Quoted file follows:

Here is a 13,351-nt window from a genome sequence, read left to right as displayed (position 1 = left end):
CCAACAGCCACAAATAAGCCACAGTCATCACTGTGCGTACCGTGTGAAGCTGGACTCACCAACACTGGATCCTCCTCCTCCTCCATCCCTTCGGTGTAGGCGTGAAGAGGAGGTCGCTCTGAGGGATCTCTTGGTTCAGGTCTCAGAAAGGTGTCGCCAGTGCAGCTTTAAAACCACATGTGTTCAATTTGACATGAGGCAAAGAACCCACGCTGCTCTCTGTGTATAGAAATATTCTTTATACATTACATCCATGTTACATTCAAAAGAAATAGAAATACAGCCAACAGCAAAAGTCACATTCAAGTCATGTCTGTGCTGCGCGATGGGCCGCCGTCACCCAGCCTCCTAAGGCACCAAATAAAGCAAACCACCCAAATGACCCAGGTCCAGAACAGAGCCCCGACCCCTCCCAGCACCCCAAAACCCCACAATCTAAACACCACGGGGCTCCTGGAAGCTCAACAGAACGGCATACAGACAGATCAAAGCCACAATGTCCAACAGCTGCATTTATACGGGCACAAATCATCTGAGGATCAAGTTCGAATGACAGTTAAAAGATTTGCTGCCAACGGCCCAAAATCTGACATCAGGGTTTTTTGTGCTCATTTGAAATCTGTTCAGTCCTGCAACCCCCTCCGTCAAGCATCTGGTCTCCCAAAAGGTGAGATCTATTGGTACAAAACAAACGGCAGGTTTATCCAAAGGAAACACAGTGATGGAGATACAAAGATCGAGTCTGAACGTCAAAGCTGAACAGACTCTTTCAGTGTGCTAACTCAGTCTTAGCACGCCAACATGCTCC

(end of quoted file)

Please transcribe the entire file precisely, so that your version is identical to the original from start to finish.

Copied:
Here is a 13,351-nt window from a genome sequence, read left to right as displayed (position 1 = left end):
CCAACAGCCACAAATAAGCCACAGTCATCACTGTGCGTACCGTGTGAAGCTGGACTCACCAACACTGGATCCTCCTCCTCCTCCATCCCTTCGGTGTAGGCGTGAAGAGGAGGTCGCTCTGAGGGATCTCTTGGTTCAGGTCTCAGAAAGGTGTCGCCAGTGCAGCTTTAAAACCACATGTGTTCAATTTGACATGAGGCAAAGAACCCACGCTGCTCTCTGTGTATAGAAATATTCTTTATACATTACATCCATGTTACATTCAAAAGAAATAGAAATACAGCCAACAGCAAAAGTCACATTCAAGTCATGTCTGTGCTGCGCGATGGGCCGCCGTCACCCAGCCTCCTAAGGCACCAAATAAAGCAAACCACCCAAATGACCCAGGTCCAGAACAGAGCCCCGACCCCTCCCAGCACCCCAAAACCCCACAATCTAAACACCACGGGGCTCCTGGAAGCTCAACAGAACGGCATACAGACAGATCAAAGCCACAATGTCCAACAGCTGCATTTATACGGGCACAAATCATCTGAGGATCAAGTTCGAATGACAGTTAAAAGATTTGCTGCCAACGGCCCAAAATCTGACATCAGGGTTTTTTGTGCTCATTTGAAATCTGTTCAGTCCTGCAACCCCCTCCGTCAAGCATCTGGTCTCCCAAAAGGTGAGATCTATTGGTACAAAACAAACGGCAGGTTTATCCAAAGGAAACACAGTGATGGAGATACAAAGATCGAGTCTGAACGTCAAAGCTGAACAGACTCTTTCAGTGTGCTAACTCAGTCTTAGCACGCCAACATGCTCC